A lot of attention has been paid today to the £1.1 million cost of policing this summer's Ardoyne riots. But this sum seems paltry by comparison to some of the figures under discussion in the Stormont Justice Committee, particularly the amounts now being budgeted for historic claims from former police officers for hearing loss. The projected cost has risen sharply from around £14 million to nearer £30 million.

The Justice Chair, Lord Morrow, wondered whether we should be braced for a further doubling of what he called the "startling" pay outs to £60 million. But the Justice official Anthony Harbinson told him not to worry as it was in the best interests of the local department "if the figure continues to rise as quickly and as high as it possibly can". It wouldn't be a problem, he continued, if the cost rose to £60 million or even £90 million, as the UK reserve was committed to picking up the bill under the Hillsborough agreement.

Lord Morrow cautioned that, after the Spending Review on October 20th, "this may not be a bottomless pit". But the Justice officials appeared confident that the Treasury understood the scale of the hearing loss problem and would honour their previous undertakings.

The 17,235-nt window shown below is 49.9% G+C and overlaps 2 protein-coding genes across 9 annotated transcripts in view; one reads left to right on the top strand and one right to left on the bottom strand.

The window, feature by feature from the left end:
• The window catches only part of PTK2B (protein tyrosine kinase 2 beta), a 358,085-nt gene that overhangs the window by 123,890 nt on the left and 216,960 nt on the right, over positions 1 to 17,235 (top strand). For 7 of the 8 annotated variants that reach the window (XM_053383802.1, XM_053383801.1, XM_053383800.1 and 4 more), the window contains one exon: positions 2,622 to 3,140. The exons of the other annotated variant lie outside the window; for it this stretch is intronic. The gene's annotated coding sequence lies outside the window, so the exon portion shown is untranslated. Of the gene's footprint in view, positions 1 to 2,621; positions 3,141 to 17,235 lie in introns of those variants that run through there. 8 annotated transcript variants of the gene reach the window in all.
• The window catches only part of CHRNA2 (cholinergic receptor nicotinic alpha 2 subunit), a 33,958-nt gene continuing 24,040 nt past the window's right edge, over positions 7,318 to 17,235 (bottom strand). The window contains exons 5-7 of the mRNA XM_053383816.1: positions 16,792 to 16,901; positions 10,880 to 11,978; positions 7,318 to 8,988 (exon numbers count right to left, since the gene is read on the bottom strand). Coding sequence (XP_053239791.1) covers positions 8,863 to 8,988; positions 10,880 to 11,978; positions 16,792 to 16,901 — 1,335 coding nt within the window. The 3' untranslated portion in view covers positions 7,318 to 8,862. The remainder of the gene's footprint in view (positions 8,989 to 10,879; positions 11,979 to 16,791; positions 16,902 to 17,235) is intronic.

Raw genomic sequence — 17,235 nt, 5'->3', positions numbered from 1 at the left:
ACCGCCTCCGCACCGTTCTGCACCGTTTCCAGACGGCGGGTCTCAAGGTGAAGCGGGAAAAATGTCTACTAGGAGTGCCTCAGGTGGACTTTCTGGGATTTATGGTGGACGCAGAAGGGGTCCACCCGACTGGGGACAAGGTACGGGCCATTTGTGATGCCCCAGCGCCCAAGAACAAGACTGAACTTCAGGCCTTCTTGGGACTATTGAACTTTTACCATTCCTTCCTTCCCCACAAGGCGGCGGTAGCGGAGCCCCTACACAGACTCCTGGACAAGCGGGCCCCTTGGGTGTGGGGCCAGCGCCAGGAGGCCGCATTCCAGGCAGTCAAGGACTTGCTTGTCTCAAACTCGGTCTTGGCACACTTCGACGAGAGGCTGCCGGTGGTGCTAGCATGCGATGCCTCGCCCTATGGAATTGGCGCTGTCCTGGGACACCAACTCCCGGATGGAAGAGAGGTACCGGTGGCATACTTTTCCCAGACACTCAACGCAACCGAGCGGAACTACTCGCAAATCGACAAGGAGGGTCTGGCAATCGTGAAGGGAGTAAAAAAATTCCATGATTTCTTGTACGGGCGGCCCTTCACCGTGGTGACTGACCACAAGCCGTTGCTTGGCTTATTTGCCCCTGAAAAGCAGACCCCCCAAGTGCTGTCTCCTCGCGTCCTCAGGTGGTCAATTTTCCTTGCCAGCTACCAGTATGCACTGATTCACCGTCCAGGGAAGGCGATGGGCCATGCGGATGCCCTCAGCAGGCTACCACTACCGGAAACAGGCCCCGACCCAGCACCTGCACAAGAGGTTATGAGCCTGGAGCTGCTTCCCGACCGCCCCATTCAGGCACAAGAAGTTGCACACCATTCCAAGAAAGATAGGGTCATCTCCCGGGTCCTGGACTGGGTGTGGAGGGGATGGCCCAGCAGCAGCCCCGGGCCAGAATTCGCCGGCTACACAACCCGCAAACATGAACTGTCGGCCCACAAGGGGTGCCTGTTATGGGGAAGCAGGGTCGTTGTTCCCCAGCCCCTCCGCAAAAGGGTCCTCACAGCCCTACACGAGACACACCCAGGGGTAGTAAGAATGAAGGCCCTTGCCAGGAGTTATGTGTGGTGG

Breakthrough or Breakdown?

Mark Devenport | 15:02 UK time, Thursday, 2 September 2010


The Welfare Secretary Iain Duncan Smith was in East Belfast today attending the launch of a report from his Centre for Social Justice think tank which contained some pretty gloomy statistics about poverty here. According to "Breakthrough Northern Ireland" we have the highest rate of economic inactivity in the UK, 63,000 children living in poverty, a sharp increase in the divorce rate and drug related deaths, and 72% of men between 18 and 29 binge drinking at least once a week.

Mr Duncan Smith doesn't think you can chuck money at these problems. Instead he says you must tackle what he calls the five drivers of poverty "welfare dependency, family breakdown, educational failure, drug and alcohol addiction, and debt."

Local voluntary groups attenidng the launch appeared concerned over the Welfare Secretary's talk of "conditionality", under which people would lose their benefits if they weren't ready and available to take work. As this blog reported back in May claims here for incapacity benefit and income support are well above the UK average.

Mr Duncan Smith defended his approach as commonsense. Helping people back to work, he argued, provided more than just economic value, it also gave them a renewed purpose in their lives. He attacked the current system as "byzantine" promising a new unified appraoch tapering benefits away in order to ensure people had a clear incentive to work.